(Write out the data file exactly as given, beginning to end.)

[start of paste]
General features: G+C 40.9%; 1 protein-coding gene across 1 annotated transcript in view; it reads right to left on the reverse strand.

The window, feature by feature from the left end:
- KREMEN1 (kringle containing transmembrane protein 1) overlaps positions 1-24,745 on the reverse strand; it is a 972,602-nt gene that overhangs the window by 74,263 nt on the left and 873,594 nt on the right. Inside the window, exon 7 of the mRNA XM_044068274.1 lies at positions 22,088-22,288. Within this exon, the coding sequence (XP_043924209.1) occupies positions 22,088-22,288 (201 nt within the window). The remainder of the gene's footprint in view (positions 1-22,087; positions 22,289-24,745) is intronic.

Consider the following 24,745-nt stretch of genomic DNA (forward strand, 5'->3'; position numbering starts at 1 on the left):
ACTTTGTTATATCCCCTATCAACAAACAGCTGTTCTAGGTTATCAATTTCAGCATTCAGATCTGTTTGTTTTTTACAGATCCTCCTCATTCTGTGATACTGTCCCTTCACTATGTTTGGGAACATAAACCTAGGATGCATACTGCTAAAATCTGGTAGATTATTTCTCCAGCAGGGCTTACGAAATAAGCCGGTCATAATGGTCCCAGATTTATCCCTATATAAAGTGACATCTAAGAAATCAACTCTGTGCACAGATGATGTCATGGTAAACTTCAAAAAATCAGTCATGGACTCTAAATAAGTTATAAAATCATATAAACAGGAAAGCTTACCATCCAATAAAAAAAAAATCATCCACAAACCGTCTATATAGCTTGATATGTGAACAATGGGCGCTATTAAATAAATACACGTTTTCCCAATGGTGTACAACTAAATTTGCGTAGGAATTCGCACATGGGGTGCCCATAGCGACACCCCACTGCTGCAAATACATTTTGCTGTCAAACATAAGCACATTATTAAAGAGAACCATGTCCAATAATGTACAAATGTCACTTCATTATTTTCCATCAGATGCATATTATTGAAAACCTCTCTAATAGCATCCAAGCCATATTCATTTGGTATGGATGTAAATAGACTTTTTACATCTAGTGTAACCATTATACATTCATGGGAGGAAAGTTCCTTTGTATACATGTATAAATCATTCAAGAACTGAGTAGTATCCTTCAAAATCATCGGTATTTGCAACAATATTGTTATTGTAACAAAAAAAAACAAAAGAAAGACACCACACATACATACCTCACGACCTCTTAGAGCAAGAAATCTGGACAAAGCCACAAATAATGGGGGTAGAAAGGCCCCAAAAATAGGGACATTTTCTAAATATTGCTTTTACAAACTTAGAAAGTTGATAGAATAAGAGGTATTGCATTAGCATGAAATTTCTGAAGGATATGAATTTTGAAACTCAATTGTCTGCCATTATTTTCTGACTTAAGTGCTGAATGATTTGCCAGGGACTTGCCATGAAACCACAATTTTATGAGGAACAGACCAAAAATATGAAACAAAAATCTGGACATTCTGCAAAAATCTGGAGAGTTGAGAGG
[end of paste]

General features: G+C 40.9%; 1 protein-coding gene across 1 annotated transcript in view; it reads right to left on the reverse strand.

The window, feature by feature from the left end:
- KREMEN1 (kringle containing transmembrane protein 1) overlaps positions 1-24,745 on the reverse strand; it is a 972,602-nt gene that overhangs the window by 74,263 nt on the left and 873,594 nt on the right. Inside the window, exon 7 of the mRNA XM_044068274.1 lies at positions 22,088-22,288. Within this exon, the coding sequence (XP_043924209.1) occupies positions 22,088-22,288 (201 nt within the window). The remainder of the gene's footprint in view (positions 1-22,087; positions 22,289-24,745) is intronic.

Consider the following 24,745-nt stretch of genomic DNA (forward strand, 5'->3'; position numbering starts at 1 on the left):
ACTTTGTTATATCCCCTATCAACAAACAGCTGTTCTAGGTTATCAATTTCAGCATTCAGATCTGTTTGTTTTTTACAGATCCTCCTCATTCTGTGATACTGTCCCTTCACTATGTTTGGGAACATAAACCTAGGATGCATACTGCTAAAATCTGGTAGATTATTTCTCCAGCAGGGCTTACGAAATAAGCCGGTCATAATGGTCCCAGATTTATCCCTATATAAAGTGACATCTAAGAAATCAACTCTGTGCACAGATGATGTCATGGTAAACTTCAAAAAATCAGTCATGGACTCTAAATAAGTTATAAAATCATATAAACAGGAAAGCTTACCATCCAATAAAAAAAAAATCATCCACAAACCGTCTATATAGCTTGATATGTGAACAATGGGCGCTATTAAATAAATACACGTTTTCCCAATGGTGTACAACTAAATTTGCGTAGGAATTCGCACATGGGGTGCCCATAGCGACACCCCACTGCTGCAAATACATTTTGCTGTCAAACATAAGCACATTATTAAAGAGAACCATGTCCAATAATGTACAAATGTCACTTCATTATTTTCCATCAGATGCATATTATTGAAAACCTCTCTAATAGCATCCAAGCCATATTCATTTGGTATGGATGTAAATAGACTTTTTACATCTAGTGTAACCATTATACATTCATGGGAGGAAAGTTCCTTTGTATACATGTATAAATCATTCAAGAACTGAGTAGTATCCTTCAAAATCATCGGTATTTGCAACAATATTGTTATTGTAACAAAAAAAAACAAAAGAAAGACACCACACATACATACCTCACGACCTCTTAGAGCAAGAAATCTGGACAAAGCCACAAATAATGGGGGTAGAAAGGCCCCAAAAATAGGGACATTTTCTAAATATTGCTTTTACAAACTTAGAAAGTTGATAGAATAAGAGGTATTGCATTAGCATGAAATTTCTGAAGGATATGAATTTTGAAACTCAATTGTCTGCCATTATTTTCTGACTTAAGTGCTGAATGATTTGCCAGGGACTTGCCATGAAACCACAATTTTATGAGGAACAGACCAAAAATATGAAACAAAAATCTGGACATTCTGCAAAAATCTGGAGAGTTGAGAGG